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September 04, 2016

Victoria - Episode 3

S



creen chemistry is a wonderful thing. 

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reviewed from www.telegraph.co.uk/
In Victoria, former Doctor Who star Jenna Coleman and Rufus Sewell have exuded it in spades, bringing an electric fizz to the young queen’s supposed passion for her prime minister, Lord Melbourne. That’s more than enough, one imagines, to convince those already ensnared by the series’ many other charms not to abandon it in favor of the returning mega-hit Poldark.
But chemistry or no, Victoria’s passion for Lord M had to remain unrequited, mainly because it never existed, and what we saw came from Daisy Goodwin’s re-imagining of Melbourne as a Byronic hero rather than the balding, portly figure of history. This sparkling third episode was devoted to the lonely monarch’s painful realization that when it comes to being queen, duty trumps desire every time. Or almost every time (more of which later).

So there was lots of wistful gazing out of palace windows, and contorted romantic whisperings (I speak to you not as a queen but as a woman” / “You cannot give your heart to me – I have no use for it!”). But this was balanced by moments of levity, courtesy of the minor players such as Victoria’s willfully stroppy home-grown suitor Prince George (Nicholas Agnew), and her pompous uncle King Leopold (Alex Jennings), whose lectures on the benefits of marriage always coincided entertainingly with his vested interests.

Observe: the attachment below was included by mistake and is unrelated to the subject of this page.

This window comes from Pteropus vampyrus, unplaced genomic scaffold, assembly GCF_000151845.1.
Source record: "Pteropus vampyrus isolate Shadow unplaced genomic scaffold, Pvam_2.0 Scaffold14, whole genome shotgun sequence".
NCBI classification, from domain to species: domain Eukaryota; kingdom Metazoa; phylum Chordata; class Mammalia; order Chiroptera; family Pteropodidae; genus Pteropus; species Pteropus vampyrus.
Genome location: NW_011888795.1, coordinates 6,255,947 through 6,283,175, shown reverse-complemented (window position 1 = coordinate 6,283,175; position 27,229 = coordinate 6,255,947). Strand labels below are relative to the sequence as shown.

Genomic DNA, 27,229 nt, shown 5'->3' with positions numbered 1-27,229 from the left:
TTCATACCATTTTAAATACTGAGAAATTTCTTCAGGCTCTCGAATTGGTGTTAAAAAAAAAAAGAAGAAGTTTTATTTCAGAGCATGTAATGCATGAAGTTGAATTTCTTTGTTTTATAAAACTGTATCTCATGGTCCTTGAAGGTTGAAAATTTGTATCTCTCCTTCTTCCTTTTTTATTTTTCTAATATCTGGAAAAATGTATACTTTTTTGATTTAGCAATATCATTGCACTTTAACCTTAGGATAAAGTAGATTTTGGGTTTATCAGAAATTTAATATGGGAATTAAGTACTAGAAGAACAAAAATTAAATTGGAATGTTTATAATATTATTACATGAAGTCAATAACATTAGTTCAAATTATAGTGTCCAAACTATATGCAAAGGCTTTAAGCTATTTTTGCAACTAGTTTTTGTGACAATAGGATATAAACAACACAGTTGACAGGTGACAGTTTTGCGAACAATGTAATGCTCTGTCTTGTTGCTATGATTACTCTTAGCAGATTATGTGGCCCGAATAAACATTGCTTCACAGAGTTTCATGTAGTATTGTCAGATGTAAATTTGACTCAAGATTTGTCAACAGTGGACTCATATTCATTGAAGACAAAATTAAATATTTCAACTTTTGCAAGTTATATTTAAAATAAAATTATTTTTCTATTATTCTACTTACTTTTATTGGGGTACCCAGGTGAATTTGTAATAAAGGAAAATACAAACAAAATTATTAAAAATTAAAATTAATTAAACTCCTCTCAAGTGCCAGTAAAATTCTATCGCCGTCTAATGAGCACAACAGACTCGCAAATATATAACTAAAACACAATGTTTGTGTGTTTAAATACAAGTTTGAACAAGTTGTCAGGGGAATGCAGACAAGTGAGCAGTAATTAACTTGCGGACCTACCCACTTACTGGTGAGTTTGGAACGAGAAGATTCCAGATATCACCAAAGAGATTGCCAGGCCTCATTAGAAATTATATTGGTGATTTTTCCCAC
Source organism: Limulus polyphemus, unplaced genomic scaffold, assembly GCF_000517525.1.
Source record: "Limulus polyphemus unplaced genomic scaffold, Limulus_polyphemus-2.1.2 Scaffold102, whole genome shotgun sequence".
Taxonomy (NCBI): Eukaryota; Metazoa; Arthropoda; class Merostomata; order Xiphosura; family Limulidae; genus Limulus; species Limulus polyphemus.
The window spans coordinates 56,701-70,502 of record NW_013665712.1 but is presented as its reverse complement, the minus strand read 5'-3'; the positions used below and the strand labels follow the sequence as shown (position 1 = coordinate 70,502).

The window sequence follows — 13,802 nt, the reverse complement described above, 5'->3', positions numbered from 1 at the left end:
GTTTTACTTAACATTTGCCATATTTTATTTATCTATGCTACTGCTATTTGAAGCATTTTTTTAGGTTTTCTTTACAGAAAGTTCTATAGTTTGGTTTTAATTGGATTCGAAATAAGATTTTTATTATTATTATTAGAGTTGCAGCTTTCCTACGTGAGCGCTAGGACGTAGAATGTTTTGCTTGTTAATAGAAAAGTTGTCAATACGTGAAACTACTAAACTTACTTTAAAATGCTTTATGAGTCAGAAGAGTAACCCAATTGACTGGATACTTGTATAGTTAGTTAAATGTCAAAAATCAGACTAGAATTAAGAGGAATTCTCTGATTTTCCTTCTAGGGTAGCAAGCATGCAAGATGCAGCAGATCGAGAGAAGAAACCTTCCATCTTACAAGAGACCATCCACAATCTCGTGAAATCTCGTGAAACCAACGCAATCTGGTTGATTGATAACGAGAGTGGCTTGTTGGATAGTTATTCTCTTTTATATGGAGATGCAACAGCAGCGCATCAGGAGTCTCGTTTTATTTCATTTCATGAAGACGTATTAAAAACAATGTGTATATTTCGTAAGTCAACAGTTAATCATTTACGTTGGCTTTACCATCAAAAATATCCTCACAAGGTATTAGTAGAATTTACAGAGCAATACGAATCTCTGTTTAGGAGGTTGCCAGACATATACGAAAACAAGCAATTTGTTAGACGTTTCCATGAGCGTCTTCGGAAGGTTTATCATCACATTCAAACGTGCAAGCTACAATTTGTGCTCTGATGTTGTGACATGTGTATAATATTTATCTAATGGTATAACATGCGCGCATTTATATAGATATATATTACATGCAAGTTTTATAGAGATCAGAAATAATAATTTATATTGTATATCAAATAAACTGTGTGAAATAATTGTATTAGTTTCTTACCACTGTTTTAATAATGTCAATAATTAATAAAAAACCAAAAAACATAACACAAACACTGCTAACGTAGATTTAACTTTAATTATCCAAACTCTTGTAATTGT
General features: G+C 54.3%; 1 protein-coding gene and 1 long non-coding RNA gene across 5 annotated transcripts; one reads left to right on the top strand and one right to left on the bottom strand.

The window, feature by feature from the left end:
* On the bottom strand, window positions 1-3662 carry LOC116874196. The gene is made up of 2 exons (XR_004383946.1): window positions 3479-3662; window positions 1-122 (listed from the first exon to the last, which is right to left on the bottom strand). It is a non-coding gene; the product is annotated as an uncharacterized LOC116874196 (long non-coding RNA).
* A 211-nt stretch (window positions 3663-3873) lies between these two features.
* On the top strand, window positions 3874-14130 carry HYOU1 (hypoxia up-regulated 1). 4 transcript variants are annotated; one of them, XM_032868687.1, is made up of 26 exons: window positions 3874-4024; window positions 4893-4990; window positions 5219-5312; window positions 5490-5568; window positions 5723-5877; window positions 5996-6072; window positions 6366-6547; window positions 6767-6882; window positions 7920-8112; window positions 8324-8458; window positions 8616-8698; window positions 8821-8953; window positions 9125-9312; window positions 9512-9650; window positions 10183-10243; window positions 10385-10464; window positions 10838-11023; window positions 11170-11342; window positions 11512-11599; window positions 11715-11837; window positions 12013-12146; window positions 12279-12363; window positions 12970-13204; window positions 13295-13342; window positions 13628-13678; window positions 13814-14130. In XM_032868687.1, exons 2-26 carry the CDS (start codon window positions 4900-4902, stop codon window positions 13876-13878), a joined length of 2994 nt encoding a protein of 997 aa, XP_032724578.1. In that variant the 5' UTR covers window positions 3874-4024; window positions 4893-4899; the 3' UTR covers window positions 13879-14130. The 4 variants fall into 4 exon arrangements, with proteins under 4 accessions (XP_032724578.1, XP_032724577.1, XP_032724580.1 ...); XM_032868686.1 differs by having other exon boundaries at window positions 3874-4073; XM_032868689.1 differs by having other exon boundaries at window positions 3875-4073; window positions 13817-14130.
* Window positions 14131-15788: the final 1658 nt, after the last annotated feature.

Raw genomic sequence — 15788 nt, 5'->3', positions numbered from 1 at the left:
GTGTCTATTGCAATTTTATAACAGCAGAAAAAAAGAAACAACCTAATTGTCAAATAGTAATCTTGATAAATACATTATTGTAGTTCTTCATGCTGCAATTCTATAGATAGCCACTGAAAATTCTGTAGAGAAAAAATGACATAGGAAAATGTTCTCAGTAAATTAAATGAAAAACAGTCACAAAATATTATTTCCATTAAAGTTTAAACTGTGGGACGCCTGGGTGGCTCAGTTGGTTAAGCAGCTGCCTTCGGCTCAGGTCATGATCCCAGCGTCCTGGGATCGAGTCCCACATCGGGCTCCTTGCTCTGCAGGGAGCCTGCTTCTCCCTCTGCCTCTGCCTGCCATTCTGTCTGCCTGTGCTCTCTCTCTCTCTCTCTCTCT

Fans of Paul Rhys’s star turn as the constipated-looking Sir John Conroy will have thrown their hands up in despair at the prospect of his sudden departure, now that Victoria has bribed him (with an Irish title and £1,000 a year) to leave her mother and her court. All credit to Rhys, who even brought an unexpected edge of vulnerability to this arch villain.

Tom Hughes as Prince AlbertThere are times when Victoria feels like history re-imagined as a teen romance, which is precisely the note we finished on. The closing moments brought the true hero of this story Prince Albert (Tom Hughes) to the fore. We caught only the merest glimpse of him – a moustachioed Coburg hussar – as this was a tease expressly designed to keep hearts thumping through to the next episode.
Of course, we all know how that relationship went. Or think we do. The challenge for Coleman and Hardy will be to generate enough heat between them to convince us of it. Still, in its casting, Victoria has yet to put a foot wrong and, on past outings, Hughes has shown – especially in the terrific BBC spy thriller The Game – that he can smolder with the best of them.

3 comments:

  1. I'm really enjoying "Victoria!" So glad you have it for us to watch! British tv is the best! :0)

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  2. What happened to episode two?

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  3. Dreamy! This is going to tide me over for Outlander's next season!

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